This paper examines the effect of dominance balance in many-objective optimization. The dominance balance can be defined by the ratio of the dominating space to the objective space. Here, CDAS, which is one of the most powerful evolutionary many-objective optimization algorithms, is known to be able to change the ratio of the dominating space by relaxing the definition of Pareto dominance with its user-specified parameter. However, the dominance balance is too difficult to control for the parameter in the higher-dimensional objective space. Therefore, we analyze the performance of CDAS by changing the ratio of the dominating space directly in even steps from the minimum to the maximum according to the number of objectives. The corresponding user-specified parameter in CDAS can be obtained from an equation which we assume in the paper. As benchmark test problems, we use DTLZ1, DTLZ2, DTLZ3, and DTLZ4 with two to ten objectives. From computational experiments, we can conclude that the optimal ratio of the dominating space differs depending on the problem at hand. It can be also said that the performance of CDAS is good especially when the ratio of the dominating space is small enough but not the minimum. Based on these observations, we propose a new version of CDAS called CDAS-D which controls the ratio of the dominating space dynamically during optimization.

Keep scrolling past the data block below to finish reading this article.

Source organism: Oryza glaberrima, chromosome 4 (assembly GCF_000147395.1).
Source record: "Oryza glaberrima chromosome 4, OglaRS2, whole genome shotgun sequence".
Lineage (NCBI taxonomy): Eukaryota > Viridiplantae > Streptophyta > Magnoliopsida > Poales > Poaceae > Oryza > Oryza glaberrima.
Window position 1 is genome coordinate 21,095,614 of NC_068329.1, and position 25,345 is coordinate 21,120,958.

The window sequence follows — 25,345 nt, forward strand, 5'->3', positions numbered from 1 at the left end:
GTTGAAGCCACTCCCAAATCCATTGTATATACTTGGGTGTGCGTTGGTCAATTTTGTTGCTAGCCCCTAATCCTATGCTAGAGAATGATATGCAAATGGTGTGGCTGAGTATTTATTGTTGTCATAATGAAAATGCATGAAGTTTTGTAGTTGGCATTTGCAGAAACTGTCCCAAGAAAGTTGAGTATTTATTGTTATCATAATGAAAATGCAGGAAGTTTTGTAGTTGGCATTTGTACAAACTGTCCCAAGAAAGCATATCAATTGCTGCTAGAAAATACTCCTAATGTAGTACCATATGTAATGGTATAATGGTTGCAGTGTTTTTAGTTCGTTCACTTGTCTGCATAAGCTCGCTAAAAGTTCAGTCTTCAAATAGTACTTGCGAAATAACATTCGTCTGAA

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- Effect of Dominance Balance in Many-Objective Optimization
- Springer Berlin Heidelberg
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